thither

Into the Silent Land!
Ah! who shall lead us thither?
Clouds in the evening sky more darkly gather,
And shattered wrecks lie thicker on the strand.
Who leads us with a gentle hand
Thither, oh, thither,
Into the Silent Land?

Ah, so, Longfellow – so long, fellow, you too have gone into the Silent Land. Whither? Thither, not hither.

Thither – now there’s a word seldom used in conversation. Or, actually, there is a word often used where thither would formerly have been used. It happens that we formerly had separate decitics for stasis and movement: where, here, there all referred to being in a place, and whither, hither, thither all referred to going to a place, while whence, hence, thence referred to coming from a place. Now we can say go there rather than go thither and come here rather than come hither, but we can’t say come there rather than come thence or go here rather than go hence; we need to use a preposition. This seems natural and logical only because we’re used to it.

But we still have these movement-oriented deictics; they are not obsolete, just archaic (except hence, which is used figuratively to mean “therefore”), and they show up in a couple of idioms: a come-hither look and hither and thither.

Now, let me ask you: how do you pronounce hither and thither? Do you say thither like a lisped version of scissor, or do you voice the opening fricative to make it match there and thence? I’ve always been in the habit of saying the opening fricative as voiceless. Of course, an acquaintance at one time took pleasure in pointing out to me that it must be voiced, because there and thither are voiced. Pure logic.

And indeed the voiced version is correct. But the voiceless version is not incorrect – some dictionaries accept it; in fact, American and Canadian ones tend to give it as the first option. After all, why would we expect this one thing in English to be logical and consistent when so many other things aren’t? It does have one salient thing in its favour: it’s the older pronunciation.

You see, all those initial “th” sounds in Old English were voiceless. The voiced version was just an allophone – that is to say, it was thought of as the same sound, and it just picked up voicing when it was in the middle of a word between vowels (like the middle th). This was true of /s/ and /f/ too; the /z/ and /v/ sounds were not used as distinct sounds until Middle English, when the French influence came in. So thence and there – and that and the – were also, in their Old English versions, voiceless initially.

Of course, they all changed, so why not thither? But then again, why? Many originally similar forms have diverged over the centuries. And there is a nice softness to the voiceless version, fluttering like a feather. When you say “Into the Silent Land! Ah! Who shall lead us thither?” which version sounds better, is more soft and silent – which is easier to say, for that matter?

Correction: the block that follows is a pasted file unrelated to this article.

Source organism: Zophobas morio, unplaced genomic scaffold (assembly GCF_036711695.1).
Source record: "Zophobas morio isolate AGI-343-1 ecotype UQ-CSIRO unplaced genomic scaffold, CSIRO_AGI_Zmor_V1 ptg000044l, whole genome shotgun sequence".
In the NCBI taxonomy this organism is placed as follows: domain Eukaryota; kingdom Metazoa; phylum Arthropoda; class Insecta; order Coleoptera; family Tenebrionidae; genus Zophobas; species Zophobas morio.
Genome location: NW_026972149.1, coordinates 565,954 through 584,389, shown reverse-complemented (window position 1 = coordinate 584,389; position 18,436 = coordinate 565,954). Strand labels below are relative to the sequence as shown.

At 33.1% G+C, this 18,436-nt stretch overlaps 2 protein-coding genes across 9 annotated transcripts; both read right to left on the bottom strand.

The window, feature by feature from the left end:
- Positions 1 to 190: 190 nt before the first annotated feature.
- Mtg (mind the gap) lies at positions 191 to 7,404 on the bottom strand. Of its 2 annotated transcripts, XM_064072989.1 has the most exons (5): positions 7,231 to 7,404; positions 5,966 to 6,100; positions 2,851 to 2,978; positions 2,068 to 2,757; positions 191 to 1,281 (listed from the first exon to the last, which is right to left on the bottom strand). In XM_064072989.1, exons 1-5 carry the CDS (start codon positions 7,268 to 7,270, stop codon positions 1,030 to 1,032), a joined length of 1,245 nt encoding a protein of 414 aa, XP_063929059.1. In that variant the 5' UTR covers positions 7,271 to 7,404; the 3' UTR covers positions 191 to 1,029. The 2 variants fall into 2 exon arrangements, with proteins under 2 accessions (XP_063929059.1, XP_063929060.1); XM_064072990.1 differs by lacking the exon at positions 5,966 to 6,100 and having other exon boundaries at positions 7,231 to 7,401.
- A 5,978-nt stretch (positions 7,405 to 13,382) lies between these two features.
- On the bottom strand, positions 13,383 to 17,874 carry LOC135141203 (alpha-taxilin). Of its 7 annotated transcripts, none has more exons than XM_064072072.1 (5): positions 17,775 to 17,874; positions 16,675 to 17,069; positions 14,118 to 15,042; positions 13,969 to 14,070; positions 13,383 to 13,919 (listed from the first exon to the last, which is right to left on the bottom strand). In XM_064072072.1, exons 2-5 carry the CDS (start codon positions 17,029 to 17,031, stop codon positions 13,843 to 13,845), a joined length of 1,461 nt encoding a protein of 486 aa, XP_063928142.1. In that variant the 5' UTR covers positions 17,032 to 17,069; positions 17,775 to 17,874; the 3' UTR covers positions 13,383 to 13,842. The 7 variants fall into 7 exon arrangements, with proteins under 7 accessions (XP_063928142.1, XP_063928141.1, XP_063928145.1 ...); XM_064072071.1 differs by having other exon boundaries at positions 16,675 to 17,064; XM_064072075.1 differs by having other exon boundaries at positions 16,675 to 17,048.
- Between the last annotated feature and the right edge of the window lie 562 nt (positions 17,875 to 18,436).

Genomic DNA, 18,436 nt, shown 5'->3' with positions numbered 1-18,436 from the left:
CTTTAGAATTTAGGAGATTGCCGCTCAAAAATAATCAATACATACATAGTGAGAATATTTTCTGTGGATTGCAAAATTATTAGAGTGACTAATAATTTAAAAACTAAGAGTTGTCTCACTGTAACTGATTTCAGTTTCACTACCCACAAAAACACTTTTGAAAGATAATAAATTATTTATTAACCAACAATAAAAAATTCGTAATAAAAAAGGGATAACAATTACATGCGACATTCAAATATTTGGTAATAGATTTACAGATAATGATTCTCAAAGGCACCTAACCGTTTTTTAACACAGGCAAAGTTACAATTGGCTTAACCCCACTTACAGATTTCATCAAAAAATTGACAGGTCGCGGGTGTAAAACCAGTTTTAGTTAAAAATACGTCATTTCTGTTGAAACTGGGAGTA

Not that it matters all that much; few people say thither now. Those who do are being poetic, or at least high-flown. Thither itself is slipping into the silent land, as did Henry Wadsworth Longfellow, as did Johann Gaudenz von Salis-Seewis, whose poem “Ins Stille Land” Longfellow translated into “Into the Silent Land,” as did Franz Schubert, who set Salis’s poem to music. The poem began in Germany, just as did thither, hither, whither, and all the Germanic words in the core of English.

It is a bit different-sounding in the German:

Ins stille Land!
Wer leitet uns hinüber?
Schon wölkt sich uns der Abendhimmel trüber,
Und immer trümmervoller wird der Strand.
Wer leitet uns mit sanfter Hand
Hinüber! Ach! hinüber
Ins stille Land?

Hinüber – “over there”. Somewhat different from thither, but it does start with a voiceless consonant. And how does it end? Like this (I’ll lead with a gentle hand – I’ll return to Longfellow’s translation):

Into the Silent Land!
To you, ye boundless regions
Of all perfection! Tender morning-visions
Of beauteous souls! The Future’s pledge and band!
Who in Life’s battle firm doth stand,
Shall bear Hope’s tender blossoms
Into the Silent Land!

O Land! O Land!
For all the broken-hearted
The mildest herald by our fate allotted,
Beckons, and with inverted torch doth stand
To lead us with a gentle hand
To the land of the great Departed,
Into the Silent Land!

And where is thither in these other two stanzas? Indeed, gone thither in advance.

Thanks to Margaret Gibbs for suggesting thither.

5 responses to “thither

  1. This is the first I knew that the ‘th’ in ‘thence’ is voiced; I’ve always pronounced it like ‘fence’. Huh.

    Now, how am I supposed to remember the correct way?

    • But as I said, the voiceless way is also correct – Random House, ITP Nelson (and thus American Heritage), and M-W all give it as the first choice. So you don’t need to do anything.

      • Ach, don’t know where my head was when I wrote that; I’m fighting off a cold. Of course you were talking about thence, not thither, and in Modern English that one is in fact always voiced (well, in “proper” Modern English it is – the dictionaries don’t show a voiceless option). Um, think, “I used to think it was θence. Then I found out it was ðence.” To match the sound in then, I mean…

  2. Pingback: Gentle Hand

  3. Pingback: Come Me Special Version

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